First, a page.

At a time when virtually every other sport and entertainment option is losing viewership and market share, esports are expanding at astronomical rates. A Newzoo report pegged esports’ reach at the end of 2017 at 385 million people, with projections of 589 million fans by 2020. Intel’s Extreme Masters series has grown year over year; a two-week 2017 festival in Poland drew 170,000 fans and an online audience of 45 million.

StarCraft II, this particular tournament’s game of choice, stands as a national pastime in South Korea. Its best players are national celebrities; it’s the source of endless TV shows and streaming videos. Thus, it’s an ideal fit for these Olympics, and it’s no surprise that two of the final 18 invited to the Intel Extreme Masters were South Koreans. As it turned out, the heavily favored South Korean player sOs (real name: Yoo Jim Kim) lost to Canada’s Scarlett (real name: Sasha Hostyn, and yes, Sasha is a she). This wasn’t a major upset — every player had to qualify in play-in tournaments to get here — but it was a surprise on the order of, say, the Eagles knocking off the favored Patriots in the Super Bowl.

Sasha “Scarlett” Hostyn of Canada competes during the Intel Extreme Masters PyeongChang esports tournament in Gangneung, South Korea. (Intel/Handout via REUTERS)
Sasha “Scarlett” Hostyn of Canada competes during the Intel Extreme Masters PyeongChang esports tournament in Gangneung, South Korea. (Intel/Handout via REUTERS)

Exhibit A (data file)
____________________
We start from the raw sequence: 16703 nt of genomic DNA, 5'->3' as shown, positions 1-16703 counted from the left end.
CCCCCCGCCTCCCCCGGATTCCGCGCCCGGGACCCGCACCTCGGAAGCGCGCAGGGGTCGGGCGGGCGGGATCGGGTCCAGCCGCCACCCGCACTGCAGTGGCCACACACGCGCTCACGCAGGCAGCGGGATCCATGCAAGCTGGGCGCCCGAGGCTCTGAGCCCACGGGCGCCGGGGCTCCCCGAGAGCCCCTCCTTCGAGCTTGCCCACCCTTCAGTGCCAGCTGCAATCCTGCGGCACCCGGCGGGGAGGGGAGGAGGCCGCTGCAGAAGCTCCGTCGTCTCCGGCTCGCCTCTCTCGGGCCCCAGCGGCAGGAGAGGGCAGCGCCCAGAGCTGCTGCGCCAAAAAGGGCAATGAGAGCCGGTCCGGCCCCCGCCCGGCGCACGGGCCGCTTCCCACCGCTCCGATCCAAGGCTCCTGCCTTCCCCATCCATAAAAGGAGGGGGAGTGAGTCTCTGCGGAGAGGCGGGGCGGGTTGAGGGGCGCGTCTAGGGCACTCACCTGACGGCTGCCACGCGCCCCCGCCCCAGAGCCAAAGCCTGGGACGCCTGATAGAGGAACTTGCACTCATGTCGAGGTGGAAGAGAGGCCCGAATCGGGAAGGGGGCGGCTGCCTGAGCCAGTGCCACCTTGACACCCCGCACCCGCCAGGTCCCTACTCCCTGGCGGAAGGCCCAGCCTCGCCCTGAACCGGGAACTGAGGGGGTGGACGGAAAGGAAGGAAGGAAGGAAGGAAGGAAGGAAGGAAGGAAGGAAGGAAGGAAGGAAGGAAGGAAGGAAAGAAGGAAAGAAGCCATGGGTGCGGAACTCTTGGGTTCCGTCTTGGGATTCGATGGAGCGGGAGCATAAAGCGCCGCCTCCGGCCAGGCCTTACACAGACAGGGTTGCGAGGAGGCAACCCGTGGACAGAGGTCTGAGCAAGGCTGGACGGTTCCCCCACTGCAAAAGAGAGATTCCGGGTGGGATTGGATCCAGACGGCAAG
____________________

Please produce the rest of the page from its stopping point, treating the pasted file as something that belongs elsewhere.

Worth noting: only one player, PandaBearMe (Isaac Fox), hails from the United States. While there’s a thriving and growing esports community in America, it’s dwarfed by the legions playing in China and South Korea, among other nations. Part of that’s because esports still suffers under the perceptual burden that gamers are merely well-compensated versions of your college roommate who spent all day on the couch eating Taco Bell and playing Call of Duty. That’s an American archetype, yeah, but it isn’t exactly Olympian material.

The best esports players have to train — maybe not like Olympic athletes, but train all the same. “If I’m not motivated, I’ll play five hours a day to stay sharp,” says Aleksandr Svusyuk, a.k.a. Bly, age 29. “Before tournaments like these, I’m playing 14 hours a day. My wife is like, ‘Why? Spend some time with me!’”

“I like to play two or three hours, do rest, get out in the city, then play again,” says Pablo Cham Blanco, a.k.a. Cham, age 20. “If I play all day long, my brain will get tired and I don’t have the same response.”